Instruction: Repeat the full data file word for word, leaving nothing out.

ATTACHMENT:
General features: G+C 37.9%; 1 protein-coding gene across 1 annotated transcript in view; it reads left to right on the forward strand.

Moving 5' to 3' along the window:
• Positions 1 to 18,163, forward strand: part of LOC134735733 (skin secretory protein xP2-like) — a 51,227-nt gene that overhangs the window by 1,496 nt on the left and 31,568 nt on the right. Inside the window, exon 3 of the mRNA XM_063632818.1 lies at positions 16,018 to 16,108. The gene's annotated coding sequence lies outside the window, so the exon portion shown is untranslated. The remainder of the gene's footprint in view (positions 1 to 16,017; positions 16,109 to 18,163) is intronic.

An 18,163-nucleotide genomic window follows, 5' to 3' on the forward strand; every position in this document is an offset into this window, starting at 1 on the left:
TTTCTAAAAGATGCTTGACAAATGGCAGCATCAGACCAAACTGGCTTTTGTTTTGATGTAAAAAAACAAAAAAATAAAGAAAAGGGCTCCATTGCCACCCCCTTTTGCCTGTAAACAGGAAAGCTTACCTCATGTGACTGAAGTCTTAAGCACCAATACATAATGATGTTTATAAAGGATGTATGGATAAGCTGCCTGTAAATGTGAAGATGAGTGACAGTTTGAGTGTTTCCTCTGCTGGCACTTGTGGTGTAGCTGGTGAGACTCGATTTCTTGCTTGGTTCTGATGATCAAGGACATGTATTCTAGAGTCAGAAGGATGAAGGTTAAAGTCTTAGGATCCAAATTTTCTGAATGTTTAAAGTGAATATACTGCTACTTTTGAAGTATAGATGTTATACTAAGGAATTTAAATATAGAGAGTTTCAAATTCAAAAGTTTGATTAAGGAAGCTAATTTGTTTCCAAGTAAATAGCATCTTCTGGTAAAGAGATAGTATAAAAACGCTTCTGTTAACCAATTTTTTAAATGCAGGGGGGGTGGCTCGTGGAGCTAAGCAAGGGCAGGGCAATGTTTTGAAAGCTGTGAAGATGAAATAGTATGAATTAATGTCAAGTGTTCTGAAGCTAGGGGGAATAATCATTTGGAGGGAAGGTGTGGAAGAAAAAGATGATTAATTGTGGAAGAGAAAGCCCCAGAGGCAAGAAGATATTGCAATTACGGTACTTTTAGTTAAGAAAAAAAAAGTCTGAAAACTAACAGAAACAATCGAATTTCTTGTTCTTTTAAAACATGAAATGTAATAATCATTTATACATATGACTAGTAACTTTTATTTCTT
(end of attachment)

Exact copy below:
General features: G+C 37.9%; 1 protein-coding gene across 1 annotated transcript in view; it reads left to right on the forward strand.

Moving 5' to 3' along the window:
• Positions 1 to 18,163, forward strand: part of LOC134735733 (skin secretory protein xP2-like) — a 51,227-nt gene that overhangs the window by 1,496 nt on the left and 31,568 nt on the right. Inside the window, exon 3 of the mRNA XM_063632818.1 lies at positions 16,018 to 16,108. The gene's annotated coding sequence lies outside the window, so the exon portion shown is untranslated. The remainder of the gene's footprint in view (positions 1 to 16,017; positions 16,109 to 18,163) is intronic.

An 18,163-nucleotide genomic window follows, 5' to 3' on the forward strand; every position in this document is an offset into this window, starting at 1 on the left:
TTTCTAAAAGATGCTTGACAAATGGCAGCATCAGACCAAACTGGCTTTTGTTTTGATGTAAAAAAACAAAAAAATAAAGAAAAGGGCTCCATTGCCACCCCCTTTTGCCTGTAAACAGGAAAGCTTACCTCATGTGACTGAAGTCTTAAGCACCAATACATAATGATGTTTATAAAGGATGTATGGATAAGCTGCCTGTAAATGTGAAGATGAGTGACAGTTTGAGTGTTTCCTCTGCTGGCACTTGTGGTGTAGCTGGTGAGACTCGATTTCTTGCTTGGTTCTGATGATCAAGGACATGTATTCTAGAGTCAGAAGGATGAAGGTTAAAGTCTTAGGATCCAAATTTTCTGAATGTTTAAAGTGAATATACTGCTACTTTTGAAGTATAGATGTTATACTAAGGAATTTAAATATAGAGAGTTTCAAATTCAAAAGTTTGATTAAGGAAGCTAATTTGTTTCCAAGTAAATAGCATCTTCTGGTAAAGAGATAGTATAAAAACGCTTCTGTTAACCAATTTTTTAAATGCAGGGGGGGTGGCTCGTGGAGCTAAGCAAGGGCAGGGCAATGTTTTGAAAGCTGTGAAGATGAAATAGTATGAATTAATGTCAAGTGTTCTGAAGCTAGGGGGAATAATCATTTGGAGGGAAGGTGTGGAAGAAAAAGATGATTAATTGTGGAAGAGAAAGCCCCAGAGGCAAGAAGATATTGCAATTACGGTACTTTTAGTTAAGAAAAAAAAAGTCTGAAAACTAACAGAAACAATCGAATTTCTTGTTCTTTTAAAACATGAAATGTAATAATCATTTATACATATGACTAGTAACTTTTATTTCTT